On Fox News Sunday, Hume falsely asserted that Al Qaeda in Iraq "was there before we got there"

››› ››› MATTHEW BIEDLINGMAIER

On Fox News Sunday, Brit Hume asked Juan Williams, "Who are we fighting there [in Iraq] now, Juan?" then answered his own question: "Al Qaeda in Iraq. They were there before we got there, and they're there now." In fact, U.S. military and intelligence officials have reportedly stated that Al Qaeda in Iraq didn't exist before the U.S.-led invasion in 2003, didn't pledge its loyalty to Osama bin Laden until October 2004, and isn't controlled by bin Laden or his top aides. Further, the 9-11 Commission found "no evidence" that contacts between Saddam Hussein's Iraq and Al Qaeda "developed into a collaborative operational relationship" before the Iraq invasion.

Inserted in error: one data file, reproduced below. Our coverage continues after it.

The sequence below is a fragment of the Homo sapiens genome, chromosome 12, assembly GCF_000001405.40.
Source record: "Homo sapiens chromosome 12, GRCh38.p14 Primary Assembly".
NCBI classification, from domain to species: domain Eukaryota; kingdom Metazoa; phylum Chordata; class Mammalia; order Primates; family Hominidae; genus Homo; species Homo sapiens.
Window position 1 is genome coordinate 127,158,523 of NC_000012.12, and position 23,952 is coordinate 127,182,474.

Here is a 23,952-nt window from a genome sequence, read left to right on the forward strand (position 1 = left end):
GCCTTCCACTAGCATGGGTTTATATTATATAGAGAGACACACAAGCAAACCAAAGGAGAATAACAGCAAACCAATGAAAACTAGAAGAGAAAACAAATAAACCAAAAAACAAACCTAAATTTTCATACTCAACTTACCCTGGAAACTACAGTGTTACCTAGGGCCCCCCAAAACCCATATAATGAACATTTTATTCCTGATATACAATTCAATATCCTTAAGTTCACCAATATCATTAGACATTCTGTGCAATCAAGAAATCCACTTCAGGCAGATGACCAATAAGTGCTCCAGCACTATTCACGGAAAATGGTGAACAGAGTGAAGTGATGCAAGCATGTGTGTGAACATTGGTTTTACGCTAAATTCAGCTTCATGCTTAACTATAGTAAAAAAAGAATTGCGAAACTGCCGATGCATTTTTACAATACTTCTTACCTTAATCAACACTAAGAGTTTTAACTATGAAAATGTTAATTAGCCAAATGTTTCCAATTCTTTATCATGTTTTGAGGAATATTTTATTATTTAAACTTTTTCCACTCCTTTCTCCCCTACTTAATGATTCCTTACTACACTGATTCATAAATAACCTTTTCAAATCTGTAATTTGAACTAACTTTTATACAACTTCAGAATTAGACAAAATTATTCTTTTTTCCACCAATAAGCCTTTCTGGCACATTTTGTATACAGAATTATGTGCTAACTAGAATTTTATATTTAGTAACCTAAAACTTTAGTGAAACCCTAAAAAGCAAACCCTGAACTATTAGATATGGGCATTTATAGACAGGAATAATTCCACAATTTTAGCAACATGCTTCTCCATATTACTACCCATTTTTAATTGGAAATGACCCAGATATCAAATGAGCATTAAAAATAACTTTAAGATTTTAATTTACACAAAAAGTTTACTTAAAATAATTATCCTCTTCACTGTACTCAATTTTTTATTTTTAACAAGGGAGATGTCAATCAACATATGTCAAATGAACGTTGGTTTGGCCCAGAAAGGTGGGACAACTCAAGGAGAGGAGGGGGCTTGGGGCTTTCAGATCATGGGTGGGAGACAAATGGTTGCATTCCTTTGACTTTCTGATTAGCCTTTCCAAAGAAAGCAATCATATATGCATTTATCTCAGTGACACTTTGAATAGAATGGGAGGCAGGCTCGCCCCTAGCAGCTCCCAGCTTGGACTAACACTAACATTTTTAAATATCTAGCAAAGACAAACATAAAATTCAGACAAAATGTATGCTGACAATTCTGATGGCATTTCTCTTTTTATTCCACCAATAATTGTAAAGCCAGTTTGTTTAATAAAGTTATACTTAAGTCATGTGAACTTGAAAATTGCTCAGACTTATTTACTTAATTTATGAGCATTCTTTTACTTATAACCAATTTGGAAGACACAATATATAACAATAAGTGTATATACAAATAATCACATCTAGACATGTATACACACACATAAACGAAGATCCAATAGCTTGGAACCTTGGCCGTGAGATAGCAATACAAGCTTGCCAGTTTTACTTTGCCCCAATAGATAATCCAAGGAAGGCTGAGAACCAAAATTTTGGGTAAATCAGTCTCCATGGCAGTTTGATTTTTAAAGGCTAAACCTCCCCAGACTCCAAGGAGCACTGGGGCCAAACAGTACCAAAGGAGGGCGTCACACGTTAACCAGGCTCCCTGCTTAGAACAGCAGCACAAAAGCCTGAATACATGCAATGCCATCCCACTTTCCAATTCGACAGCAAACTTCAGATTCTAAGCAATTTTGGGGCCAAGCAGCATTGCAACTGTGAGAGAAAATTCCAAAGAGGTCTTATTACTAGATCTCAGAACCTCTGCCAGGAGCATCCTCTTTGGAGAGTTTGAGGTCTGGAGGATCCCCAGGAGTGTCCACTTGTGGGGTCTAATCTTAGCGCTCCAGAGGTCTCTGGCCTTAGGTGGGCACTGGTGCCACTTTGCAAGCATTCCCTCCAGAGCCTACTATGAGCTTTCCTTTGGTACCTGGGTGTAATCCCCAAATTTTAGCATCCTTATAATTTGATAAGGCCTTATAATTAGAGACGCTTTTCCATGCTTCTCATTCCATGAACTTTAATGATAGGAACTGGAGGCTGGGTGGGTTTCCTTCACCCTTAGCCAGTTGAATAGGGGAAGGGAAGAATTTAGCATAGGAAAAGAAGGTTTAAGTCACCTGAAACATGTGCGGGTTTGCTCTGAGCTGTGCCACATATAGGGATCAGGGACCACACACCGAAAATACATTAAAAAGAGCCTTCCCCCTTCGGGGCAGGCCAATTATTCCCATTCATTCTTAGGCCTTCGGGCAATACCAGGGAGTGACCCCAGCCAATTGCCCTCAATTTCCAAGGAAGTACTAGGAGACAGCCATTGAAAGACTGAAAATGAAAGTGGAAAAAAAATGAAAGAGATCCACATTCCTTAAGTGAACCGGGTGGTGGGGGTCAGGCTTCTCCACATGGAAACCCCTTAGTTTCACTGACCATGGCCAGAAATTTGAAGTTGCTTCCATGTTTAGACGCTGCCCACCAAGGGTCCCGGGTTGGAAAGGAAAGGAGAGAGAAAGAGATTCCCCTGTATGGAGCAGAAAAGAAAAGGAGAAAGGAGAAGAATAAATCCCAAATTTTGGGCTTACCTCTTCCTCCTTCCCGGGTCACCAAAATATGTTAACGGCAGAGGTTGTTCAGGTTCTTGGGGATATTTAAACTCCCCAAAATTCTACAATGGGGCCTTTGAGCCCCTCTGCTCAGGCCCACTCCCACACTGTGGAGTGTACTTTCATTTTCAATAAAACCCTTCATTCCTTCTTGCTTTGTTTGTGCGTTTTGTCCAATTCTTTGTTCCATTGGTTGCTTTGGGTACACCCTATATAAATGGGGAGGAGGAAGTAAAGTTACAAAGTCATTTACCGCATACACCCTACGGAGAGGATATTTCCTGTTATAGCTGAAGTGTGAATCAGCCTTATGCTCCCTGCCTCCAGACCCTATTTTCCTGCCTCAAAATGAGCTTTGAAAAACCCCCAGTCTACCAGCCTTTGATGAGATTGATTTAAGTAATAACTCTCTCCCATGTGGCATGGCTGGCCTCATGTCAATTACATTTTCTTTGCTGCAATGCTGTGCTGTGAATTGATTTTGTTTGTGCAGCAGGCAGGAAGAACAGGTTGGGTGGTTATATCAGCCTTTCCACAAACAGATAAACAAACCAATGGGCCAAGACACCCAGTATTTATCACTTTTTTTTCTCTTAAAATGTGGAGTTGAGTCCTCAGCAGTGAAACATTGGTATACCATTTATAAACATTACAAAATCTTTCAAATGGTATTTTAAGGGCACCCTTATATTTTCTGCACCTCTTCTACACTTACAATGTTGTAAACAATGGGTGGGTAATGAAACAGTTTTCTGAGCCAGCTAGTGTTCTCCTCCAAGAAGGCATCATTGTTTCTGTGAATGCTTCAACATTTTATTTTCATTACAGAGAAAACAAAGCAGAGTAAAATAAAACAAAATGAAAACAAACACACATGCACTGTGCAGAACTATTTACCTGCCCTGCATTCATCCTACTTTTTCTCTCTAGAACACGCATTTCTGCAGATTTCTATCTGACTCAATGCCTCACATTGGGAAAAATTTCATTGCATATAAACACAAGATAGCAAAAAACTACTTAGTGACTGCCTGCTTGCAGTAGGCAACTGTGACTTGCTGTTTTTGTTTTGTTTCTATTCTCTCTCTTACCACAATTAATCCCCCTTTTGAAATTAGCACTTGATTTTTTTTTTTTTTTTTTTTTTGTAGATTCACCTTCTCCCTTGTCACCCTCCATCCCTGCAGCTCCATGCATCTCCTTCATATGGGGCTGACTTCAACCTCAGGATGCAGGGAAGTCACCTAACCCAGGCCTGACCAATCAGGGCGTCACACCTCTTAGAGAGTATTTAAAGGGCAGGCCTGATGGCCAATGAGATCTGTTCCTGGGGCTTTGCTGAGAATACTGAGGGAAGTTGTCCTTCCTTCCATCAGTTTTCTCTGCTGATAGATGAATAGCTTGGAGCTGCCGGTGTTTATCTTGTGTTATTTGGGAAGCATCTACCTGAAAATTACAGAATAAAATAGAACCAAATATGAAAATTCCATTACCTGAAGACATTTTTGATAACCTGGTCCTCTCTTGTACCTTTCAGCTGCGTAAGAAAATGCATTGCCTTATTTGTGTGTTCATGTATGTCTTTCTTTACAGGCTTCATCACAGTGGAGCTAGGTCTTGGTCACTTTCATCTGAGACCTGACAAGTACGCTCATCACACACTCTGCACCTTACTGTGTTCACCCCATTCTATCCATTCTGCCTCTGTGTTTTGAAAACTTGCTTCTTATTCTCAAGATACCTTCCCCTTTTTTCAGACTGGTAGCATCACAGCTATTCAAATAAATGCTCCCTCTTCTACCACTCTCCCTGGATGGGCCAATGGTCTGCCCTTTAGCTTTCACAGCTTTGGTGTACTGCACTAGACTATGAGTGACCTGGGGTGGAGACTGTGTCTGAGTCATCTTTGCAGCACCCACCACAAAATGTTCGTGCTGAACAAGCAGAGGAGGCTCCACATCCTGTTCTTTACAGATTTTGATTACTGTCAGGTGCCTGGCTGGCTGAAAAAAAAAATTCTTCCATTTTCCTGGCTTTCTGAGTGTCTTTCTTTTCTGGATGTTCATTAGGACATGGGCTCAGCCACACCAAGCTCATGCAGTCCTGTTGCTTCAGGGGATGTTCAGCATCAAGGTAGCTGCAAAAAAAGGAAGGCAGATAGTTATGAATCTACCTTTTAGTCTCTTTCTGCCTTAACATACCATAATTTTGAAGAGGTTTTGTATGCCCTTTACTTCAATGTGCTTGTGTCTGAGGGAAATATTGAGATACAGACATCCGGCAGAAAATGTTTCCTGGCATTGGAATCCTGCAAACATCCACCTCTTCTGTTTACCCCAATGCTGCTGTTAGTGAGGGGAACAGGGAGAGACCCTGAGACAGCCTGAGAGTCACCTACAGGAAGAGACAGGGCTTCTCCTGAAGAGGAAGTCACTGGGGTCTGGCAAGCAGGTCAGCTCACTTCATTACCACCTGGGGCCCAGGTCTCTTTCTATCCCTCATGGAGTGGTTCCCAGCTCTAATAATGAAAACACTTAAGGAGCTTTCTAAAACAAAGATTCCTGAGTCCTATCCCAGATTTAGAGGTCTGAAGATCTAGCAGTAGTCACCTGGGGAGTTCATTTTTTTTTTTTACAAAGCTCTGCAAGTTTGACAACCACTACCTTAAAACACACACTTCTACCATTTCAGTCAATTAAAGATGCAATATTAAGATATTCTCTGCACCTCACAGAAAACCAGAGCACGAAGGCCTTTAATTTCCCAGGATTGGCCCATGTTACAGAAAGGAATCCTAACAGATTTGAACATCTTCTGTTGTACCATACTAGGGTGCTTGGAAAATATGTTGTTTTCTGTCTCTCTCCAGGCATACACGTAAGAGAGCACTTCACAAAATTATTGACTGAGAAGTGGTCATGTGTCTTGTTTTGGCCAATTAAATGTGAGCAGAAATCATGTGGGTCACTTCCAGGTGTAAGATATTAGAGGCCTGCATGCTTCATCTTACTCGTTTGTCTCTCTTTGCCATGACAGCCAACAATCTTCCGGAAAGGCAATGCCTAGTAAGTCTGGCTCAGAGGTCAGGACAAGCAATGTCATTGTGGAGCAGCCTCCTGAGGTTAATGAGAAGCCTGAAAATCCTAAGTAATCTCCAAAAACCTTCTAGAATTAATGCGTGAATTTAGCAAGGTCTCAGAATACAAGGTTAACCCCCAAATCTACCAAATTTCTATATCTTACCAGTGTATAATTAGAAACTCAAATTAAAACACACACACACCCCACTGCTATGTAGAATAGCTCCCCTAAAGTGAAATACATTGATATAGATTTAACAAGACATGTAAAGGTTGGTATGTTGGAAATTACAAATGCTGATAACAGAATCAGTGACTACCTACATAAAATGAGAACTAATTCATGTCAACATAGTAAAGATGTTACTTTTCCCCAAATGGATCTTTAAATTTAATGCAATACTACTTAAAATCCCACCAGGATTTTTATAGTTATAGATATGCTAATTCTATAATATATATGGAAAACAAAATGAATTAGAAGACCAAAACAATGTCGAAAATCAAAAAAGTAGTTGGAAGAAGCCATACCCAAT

On the September 9 edition of Fox Broadcasting Co.'s Fox News Sunday, following National Public Radio senior correspondent and Fox News contributor Juan Williams' statement that "the war in Iraq is serving as a recruiting tool for Al Qaeda, creating this group Al Qaeda in Iraq where it might not otherwise exist," Fox News Washington managing editor Brit Hume asserted: "That's the whole argument that you've heard all along: you better not go and take these people on in any way because it only stirs them up and creates more of them. I don't buy it." Later, Hume stated, "We were also going [to Iraq] because we believed there was a terrorist connection," to which Williams replied: "And they never proved the terrorist connection, Brit." Hume then asked: "Who are we fighting there now, Juan?" and answered his own question: "Al Qaeda in Iraq. They were there before we got there, and they're there now."